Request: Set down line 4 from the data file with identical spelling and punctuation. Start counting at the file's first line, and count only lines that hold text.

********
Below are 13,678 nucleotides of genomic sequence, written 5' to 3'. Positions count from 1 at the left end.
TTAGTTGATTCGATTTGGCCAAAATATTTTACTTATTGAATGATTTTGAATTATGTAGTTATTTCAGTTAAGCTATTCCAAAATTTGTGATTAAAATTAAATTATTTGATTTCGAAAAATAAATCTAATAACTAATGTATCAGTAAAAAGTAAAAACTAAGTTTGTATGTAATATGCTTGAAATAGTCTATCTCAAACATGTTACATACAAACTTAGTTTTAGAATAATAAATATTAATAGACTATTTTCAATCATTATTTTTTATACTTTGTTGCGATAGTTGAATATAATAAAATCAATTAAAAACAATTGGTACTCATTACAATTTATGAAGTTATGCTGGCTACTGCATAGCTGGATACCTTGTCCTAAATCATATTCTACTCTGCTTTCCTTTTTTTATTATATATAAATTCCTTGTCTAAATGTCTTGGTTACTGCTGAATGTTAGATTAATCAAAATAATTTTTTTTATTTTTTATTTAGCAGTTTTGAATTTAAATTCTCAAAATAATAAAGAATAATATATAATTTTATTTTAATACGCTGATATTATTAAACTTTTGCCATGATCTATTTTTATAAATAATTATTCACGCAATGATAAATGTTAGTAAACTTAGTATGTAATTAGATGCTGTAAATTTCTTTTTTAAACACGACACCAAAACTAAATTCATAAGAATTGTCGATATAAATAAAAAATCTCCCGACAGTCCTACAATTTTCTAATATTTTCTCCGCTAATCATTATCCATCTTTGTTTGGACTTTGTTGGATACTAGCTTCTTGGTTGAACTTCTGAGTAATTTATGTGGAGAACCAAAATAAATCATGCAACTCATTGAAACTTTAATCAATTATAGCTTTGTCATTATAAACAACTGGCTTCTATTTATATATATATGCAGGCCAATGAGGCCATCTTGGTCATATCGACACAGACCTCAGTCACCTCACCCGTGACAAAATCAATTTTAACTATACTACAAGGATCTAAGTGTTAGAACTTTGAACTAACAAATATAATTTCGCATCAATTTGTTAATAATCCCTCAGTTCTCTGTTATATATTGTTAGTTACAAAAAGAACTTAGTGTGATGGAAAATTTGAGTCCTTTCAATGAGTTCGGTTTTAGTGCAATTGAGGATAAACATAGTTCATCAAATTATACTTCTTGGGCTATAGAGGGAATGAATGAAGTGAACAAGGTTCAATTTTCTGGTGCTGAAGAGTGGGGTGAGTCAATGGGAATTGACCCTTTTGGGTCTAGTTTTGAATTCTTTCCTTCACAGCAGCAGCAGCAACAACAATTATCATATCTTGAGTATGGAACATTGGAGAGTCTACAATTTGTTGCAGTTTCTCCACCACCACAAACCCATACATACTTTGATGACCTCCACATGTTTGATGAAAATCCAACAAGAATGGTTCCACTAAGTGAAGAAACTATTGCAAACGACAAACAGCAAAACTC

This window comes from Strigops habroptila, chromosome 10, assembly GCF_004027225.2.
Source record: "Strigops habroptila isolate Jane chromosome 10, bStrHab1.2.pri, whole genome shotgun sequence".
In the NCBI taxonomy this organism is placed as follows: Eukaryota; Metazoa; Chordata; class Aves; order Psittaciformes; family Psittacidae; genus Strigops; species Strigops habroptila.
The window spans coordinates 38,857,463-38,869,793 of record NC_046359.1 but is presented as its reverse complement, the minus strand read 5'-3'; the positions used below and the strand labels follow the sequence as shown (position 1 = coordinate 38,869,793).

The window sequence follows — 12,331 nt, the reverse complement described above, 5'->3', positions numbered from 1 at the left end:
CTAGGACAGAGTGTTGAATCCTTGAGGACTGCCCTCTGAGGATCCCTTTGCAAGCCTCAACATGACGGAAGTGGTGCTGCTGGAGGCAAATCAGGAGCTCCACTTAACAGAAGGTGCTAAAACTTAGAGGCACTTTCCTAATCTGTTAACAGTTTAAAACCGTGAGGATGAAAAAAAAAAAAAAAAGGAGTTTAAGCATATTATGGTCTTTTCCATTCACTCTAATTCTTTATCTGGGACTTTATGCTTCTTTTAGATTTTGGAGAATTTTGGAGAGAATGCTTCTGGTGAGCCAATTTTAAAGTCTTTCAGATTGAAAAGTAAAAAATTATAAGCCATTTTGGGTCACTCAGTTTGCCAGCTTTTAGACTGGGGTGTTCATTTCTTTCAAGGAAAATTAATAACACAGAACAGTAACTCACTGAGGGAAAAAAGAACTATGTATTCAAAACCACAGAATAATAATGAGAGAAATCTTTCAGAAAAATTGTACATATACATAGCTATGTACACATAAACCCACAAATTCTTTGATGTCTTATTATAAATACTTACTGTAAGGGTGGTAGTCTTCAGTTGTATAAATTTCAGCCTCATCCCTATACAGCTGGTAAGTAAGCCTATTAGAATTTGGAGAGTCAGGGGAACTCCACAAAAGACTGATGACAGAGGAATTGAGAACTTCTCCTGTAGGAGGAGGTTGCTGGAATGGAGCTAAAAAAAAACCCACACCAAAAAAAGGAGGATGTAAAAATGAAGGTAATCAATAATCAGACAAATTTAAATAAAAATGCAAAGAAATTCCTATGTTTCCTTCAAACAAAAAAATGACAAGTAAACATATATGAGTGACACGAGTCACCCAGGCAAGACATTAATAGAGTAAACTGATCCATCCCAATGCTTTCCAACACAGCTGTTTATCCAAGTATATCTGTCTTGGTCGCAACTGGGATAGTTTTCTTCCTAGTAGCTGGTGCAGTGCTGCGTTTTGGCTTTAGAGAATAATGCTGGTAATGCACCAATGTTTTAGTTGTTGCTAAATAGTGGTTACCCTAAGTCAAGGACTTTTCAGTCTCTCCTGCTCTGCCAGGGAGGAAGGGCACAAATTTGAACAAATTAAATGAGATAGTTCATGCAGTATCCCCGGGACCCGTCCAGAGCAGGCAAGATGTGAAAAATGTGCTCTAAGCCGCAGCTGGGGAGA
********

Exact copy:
Source record: "Strigops habroptila isolate Jane chromosome 10, bStrHab1.2.pri, whole genome shotgun sequence".